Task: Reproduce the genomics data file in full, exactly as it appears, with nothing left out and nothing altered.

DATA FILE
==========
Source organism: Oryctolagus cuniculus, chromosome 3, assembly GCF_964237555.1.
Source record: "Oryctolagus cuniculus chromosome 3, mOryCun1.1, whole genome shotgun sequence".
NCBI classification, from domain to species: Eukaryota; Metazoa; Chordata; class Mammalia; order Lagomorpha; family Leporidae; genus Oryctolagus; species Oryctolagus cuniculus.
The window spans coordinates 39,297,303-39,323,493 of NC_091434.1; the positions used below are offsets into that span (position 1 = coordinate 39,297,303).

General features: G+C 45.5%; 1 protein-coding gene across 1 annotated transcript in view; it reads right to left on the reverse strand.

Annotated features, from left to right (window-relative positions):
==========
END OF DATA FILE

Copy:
Source organism: Oryctolagus cuniculus, chromosome 3, assembly GCF_964237555.1.
Source record: "Oryctolagus cuniculus chromosome 3, mOryCun1.1, whole genome shotgun sequence".
NCBI classification, from domain to species: Eukaryota; Metazoa; Chordata; class Mammalia; order Lagomorpha; family Leporidae; genus Oryctolagus; species Oryctolagus cuniculus.
The window spans coordinates 39,297,303-39,323,493 of NC_091434.1; the positions used below are offsets into that span (position 1 = coordinate 39,297,303).

General features: G+C 45.5%; 1 protein-coding gene across 1 annotated transcript in view; it reads right to left on the reverse strand.

Annotated features, from left to right (window-relative positions):